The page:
Pistorius, who off the track has a rocky private life of rash behavior, beautiful women, guns and fast cars, has built up a powerful team of lawyers, medical specialists and public relations experts for his defense.
In 2009 Pistorius — who once admitted to a newspaper that he slept with a pistol, machine gun, cricket bat and baseball bat for fear of burglars — spent a night in jail after allegedly assaulting a 19-year-old woman at a party.
Meanwhile in Port Elizabeth, tearful friends and family said goodbye to Steenkamp, whose cloth-draped coffin with white flowers laid on top was carried into a chapel in the southeastern coastal city where she grew up.
“There’s a space missing inside all of the people that she knew that can’t be filled again,” her brother Adam, who gave the eulogy, said after the ceremony. “We’ll miss her.”
A funeral program simply entitled “Reeva” bore the dates of her birth and death, and a black-and-white portrait of Steenkamp with the words “God’s Gift, A Child” written on the back.
Pistorius, a Paralympian gold-medallist, became the first double amputee to run against able-bodied athletes at last year’s Olympics in London on the carbon-fiber running blades that inspired his nickname.
But his career has been put on hold since the shooting, forcing him to cancel races in Australia, Brazil, Britain and the United States between March and May.
The case has shocked South Africa, where Pistorius is still considered by many to be a shining example of how individuals can triumph over adversity.
South Africa’s sports minister on Tuesday expressed shock and disbelief that the star has been charged with the murder of his girlfriend as the country battles epidemic levels of violence against women.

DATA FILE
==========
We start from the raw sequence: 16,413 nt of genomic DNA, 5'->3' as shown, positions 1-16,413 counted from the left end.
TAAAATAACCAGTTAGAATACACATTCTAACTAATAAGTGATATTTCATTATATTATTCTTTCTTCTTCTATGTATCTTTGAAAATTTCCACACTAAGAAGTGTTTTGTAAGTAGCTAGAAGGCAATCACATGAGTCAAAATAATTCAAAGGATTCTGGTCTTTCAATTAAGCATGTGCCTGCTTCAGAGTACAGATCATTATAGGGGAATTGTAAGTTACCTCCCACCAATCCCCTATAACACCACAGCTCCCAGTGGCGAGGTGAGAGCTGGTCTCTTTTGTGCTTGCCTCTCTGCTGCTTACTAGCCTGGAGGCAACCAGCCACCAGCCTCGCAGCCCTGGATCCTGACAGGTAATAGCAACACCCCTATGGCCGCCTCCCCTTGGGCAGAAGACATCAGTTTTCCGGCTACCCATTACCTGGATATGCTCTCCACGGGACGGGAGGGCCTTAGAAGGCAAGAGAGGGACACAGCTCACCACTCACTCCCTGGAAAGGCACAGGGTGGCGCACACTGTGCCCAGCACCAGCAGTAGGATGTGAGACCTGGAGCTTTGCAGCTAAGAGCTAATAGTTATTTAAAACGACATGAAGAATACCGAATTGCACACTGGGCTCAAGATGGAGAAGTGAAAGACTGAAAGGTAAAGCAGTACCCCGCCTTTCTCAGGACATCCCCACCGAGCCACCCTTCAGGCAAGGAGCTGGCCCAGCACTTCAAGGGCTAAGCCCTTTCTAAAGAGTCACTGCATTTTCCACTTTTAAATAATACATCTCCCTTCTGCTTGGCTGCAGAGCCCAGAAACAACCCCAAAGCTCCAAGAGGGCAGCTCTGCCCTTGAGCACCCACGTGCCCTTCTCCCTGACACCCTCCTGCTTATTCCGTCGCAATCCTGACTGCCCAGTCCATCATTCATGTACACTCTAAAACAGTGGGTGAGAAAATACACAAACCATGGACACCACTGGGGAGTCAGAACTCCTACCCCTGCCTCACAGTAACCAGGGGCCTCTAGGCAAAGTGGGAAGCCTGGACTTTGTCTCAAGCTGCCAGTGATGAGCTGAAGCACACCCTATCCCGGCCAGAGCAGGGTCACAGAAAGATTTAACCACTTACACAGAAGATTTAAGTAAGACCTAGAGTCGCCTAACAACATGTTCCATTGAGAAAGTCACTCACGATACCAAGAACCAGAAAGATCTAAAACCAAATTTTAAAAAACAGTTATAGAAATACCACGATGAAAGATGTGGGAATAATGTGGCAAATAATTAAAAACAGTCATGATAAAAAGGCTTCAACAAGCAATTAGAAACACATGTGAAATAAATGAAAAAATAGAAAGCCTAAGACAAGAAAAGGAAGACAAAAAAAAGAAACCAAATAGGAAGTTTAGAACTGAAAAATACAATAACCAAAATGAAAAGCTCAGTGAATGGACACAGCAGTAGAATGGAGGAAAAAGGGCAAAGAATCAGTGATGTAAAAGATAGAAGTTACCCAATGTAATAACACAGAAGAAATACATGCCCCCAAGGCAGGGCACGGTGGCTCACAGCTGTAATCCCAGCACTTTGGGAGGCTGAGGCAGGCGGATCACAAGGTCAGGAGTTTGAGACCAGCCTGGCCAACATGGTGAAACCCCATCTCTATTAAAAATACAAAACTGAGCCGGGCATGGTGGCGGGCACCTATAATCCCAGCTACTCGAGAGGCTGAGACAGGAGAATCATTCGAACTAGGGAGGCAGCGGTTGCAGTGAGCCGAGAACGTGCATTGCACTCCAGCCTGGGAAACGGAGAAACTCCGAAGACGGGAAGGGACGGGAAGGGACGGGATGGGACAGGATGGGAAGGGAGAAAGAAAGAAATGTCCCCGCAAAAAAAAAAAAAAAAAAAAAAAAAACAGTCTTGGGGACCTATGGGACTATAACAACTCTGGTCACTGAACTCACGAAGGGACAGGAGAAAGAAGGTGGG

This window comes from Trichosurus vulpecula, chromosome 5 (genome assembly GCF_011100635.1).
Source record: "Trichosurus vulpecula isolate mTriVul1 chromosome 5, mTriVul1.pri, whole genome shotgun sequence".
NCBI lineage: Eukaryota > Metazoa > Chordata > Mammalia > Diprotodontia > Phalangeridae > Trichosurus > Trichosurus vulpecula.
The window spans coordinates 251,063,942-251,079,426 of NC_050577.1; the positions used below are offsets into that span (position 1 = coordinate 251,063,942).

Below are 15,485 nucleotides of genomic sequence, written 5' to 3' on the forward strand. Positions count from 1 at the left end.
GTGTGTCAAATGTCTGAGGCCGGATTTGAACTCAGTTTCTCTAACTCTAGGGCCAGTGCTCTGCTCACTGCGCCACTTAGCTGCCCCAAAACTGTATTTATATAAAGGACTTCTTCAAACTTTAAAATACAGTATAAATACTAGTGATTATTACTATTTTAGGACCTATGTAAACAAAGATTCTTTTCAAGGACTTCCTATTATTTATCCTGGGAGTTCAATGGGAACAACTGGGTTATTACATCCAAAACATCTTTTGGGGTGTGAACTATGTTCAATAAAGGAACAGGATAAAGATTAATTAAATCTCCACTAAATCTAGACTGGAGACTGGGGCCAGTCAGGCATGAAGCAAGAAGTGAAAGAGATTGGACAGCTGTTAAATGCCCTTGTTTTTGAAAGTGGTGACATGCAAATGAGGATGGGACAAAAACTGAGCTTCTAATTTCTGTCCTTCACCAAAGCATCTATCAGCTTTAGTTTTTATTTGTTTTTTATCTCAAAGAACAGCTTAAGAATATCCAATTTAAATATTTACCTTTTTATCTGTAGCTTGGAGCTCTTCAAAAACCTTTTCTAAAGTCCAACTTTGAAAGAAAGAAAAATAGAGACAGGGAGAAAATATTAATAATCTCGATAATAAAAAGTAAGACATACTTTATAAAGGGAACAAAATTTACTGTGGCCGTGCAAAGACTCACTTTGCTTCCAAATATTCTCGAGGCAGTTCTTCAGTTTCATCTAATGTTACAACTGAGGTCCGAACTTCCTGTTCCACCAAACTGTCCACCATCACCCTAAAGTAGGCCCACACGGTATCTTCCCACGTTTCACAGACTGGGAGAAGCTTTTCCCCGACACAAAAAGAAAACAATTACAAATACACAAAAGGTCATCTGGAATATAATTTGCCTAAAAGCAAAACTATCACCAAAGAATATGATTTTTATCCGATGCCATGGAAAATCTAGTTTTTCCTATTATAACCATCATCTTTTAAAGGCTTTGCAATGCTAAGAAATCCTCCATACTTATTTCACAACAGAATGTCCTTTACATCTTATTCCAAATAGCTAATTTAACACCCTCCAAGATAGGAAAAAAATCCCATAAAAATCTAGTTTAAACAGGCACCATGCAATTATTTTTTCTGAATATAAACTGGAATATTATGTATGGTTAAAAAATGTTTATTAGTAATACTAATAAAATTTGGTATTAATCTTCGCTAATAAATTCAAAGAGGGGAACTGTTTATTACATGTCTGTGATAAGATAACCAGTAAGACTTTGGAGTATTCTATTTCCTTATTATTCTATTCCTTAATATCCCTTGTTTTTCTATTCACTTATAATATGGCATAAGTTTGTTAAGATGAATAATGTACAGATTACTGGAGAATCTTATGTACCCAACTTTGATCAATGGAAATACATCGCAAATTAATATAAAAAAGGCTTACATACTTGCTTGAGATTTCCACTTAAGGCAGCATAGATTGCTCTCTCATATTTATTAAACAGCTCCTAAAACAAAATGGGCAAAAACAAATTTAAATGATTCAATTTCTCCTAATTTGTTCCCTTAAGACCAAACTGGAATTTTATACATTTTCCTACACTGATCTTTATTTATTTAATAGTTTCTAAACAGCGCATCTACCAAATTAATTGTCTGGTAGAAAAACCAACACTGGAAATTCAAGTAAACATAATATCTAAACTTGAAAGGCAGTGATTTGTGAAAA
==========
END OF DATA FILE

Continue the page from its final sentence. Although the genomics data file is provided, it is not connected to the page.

“None of our sporting heroes and heroines should be associated with such acts of violence against women and children,” said Fikile Mbalula.
Britain’s Queen Elizabeth backs her son Charles to take on Commonwealth role
LONDON: Britain’s Queen Elizabeth said on Thursday she hoped her son and heir Prince Charles would take on leadership of the Commonwealth, answering some who argue the position should be rotated around member states.
“It is my sincere wish that the Commonwealth will continue to offer stability and continuity for future generations and will decide that one day the Prince of Wales should carry on the important work started by my father in 1949,” the queen said at the formal opening of the Commonwealth heads of Government Meeting.
The meeting, taking place in Britain for the first time in 20 years, is seen as a chance to reconnect with former British colonies and revitalize the loose alliance of 53 Commonwealth countries ahead of Brexit.
The Commonwealth evolved out of the British empire in the mid-20th century, and the Queen has been its head since her reign began in 1952.
The question of who will follow Britain’s 91 year-old monarch into the role was raised in the run up to the summit. The leader of Britain’s opposition party suggested on Sunday the position should be rotated around the members.
Prime minister Theresa May also spoke at the opening ceremony and paid glowing tribute to the queen’s “service, dedication and constancy” in the role. May will lobby for Charles to be the queen’s successor when the issue is discussed over the next two days.
Prince Charles, 69, also made an informal pitch for the role in his remarks at the event in Buckingham Palace: “For my part, the Commonwealth has been a fundamental feature of my life for as long as I can remember.”